Georgi Arbatov

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Georgi Arbatov, who has died aged 87, was for 30 years the Kremlin's chief "Amerikanist"; a man whose knowledge of the West convinced him that Soviet communism was doomed, he remained an enigmatic figure.

As head of the Moscow US and Canada Institute from 1967 to 1995, Arbatov was, during the Cold War, one of the Soviet leadership's most trusted advisers and propagandists. For more than two decades, under Leonid Brezhnev, Yuri Andropov, Konstantin Chernenko and Mikhail Gorbachev, he helped to shape Soviet foreign policy. He was instrumental in luring Brezhnev to the arms-control table and fought with military hawks on both sides to keep him there. Cyrus Vance credited Arbatov with being a key instigator of East-West détente.

At the same time, Arbatov acted as the Kremlin's voice in the United States. From the early 1970s he made frequent visits to America, during which he showed an understanding of American foreign policy, spoke fluent English and managed to create the impression that he dared to speak candidly, even critically, about internal Soviet matters.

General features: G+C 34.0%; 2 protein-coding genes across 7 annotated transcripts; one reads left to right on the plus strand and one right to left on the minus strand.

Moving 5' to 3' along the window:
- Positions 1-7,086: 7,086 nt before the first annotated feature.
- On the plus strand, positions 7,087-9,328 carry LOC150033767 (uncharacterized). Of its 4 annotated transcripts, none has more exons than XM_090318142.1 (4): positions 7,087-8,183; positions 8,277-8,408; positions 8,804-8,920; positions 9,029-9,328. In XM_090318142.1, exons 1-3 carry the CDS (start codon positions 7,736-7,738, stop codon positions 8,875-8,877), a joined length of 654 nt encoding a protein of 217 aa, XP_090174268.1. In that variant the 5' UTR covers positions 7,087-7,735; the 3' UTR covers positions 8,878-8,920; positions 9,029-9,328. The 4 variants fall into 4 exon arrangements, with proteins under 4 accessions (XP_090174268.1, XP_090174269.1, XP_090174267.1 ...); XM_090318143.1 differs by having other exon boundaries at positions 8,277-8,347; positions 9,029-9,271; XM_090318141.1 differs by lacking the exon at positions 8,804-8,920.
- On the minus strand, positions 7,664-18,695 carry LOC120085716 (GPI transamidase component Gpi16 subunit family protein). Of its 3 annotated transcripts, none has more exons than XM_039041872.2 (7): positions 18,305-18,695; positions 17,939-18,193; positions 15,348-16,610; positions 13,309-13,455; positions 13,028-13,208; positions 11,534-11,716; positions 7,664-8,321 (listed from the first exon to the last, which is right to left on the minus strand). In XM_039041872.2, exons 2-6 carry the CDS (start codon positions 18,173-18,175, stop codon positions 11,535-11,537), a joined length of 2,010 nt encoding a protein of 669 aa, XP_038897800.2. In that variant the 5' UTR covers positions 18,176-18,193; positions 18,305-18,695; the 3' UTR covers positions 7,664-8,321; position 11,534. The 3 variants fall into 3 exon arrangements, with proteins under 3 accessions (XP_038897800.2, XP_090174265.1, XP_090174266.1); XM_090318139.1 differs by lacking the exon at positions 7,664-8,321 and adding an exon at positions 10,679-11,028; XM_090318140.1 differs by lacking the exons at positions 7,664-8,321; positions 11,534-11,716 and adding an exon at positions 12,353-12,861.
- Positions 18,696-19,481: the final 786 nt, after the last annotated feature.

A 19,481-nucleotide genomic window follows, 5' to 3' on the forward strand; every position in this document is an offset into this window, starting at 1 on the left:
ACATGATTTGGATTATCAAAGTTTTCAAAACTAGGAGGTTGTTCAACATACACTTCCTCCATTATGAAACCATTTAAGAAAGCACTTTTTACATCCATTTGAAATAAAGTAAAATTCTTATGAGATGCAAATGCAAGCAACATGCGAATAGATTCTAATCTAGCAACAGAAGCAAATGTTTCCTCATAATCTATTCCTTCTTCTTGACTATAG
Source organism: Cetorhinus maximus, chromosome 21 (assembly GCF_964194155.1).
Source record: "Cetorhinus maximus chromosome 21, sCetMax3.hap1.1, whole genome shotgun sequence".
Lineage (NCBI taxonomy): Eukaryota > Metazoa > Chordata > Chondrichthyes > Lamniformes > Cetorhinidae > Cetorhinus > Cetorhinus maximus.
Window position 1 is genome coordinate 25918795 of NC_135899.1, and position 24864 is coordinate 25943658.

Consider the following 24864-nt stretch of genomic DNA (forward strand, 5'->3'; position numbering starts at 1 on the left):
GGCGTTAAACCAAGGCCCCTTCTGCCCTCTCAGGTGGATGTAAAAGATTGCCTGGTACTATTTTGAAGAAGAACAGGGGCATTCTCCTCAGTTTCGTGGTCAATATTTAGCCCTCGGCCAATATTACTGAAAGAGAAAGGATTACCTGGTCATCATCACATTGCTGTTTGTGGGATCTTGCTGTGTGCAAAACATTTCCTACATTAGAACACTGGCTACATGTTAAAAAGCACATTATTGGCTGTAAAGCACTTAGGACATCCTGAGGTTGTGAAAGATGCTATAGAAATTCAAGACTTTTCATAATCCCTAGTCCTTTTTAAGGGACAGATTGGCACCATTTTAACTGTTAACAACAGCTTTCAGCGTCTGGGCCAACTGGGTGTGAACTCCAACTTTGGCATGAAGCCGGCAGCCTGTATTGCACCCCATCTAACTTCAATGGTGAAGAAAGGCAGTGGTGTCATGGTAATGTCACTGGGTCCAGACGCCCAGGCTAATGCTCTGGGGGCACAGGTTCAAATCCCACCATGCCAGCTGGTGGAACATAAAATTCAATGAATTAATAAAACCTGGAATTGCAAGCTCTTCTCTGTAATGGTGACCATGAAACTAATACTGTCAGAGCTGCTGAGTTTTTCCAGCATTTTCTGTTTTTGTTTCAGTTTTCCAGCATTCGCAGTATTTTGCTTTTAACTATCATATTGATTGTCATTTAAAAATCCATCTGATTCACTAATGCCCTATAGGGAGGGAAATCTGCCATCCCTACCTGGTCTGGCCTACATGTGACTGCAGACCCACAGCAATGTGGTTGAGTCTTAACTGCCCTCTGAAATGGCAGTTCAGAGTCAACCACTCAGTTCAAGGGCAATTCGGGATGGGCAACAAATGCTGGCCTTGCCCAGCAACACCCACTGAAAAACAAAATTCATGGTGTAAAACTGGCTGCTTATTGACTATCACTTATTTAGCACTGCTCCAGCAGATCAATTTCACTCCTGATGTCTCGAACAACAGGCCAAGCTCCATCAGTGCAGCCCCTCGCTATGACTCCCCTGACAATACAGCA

From the early 1980s Arbatov's institute became a centre of the Soviet Union's "new thinking" and, as an early supporter of Gorbachev, he urged a faster pace of economic reform and led calls for major cuts in Soviet defence spending. Yet the two men did not always see eye to eye, and in 1990 he broke with Gorbachev to become an adviser to Boris Yeltsin. Later, however, he became a prominent critic of Yeltsin's "shock therapy", which he said had concentrated wealth in the hands of oligarchs and undermined the middle class.

Yet Arbatov remained an elusive figure. Critics pointed out that he could not have survived for so long without strong KGB connections (he was a protégé of Yuri Andropov, head of the KGB in the 1970s); and, despite Arbatov's claims in The System: An Insider's Life in Soviet Politics (1992) that he had always been working to change a system he knew to be untenable, he was one of the few Russians trusted by Moscow to peddle the party line on American television....

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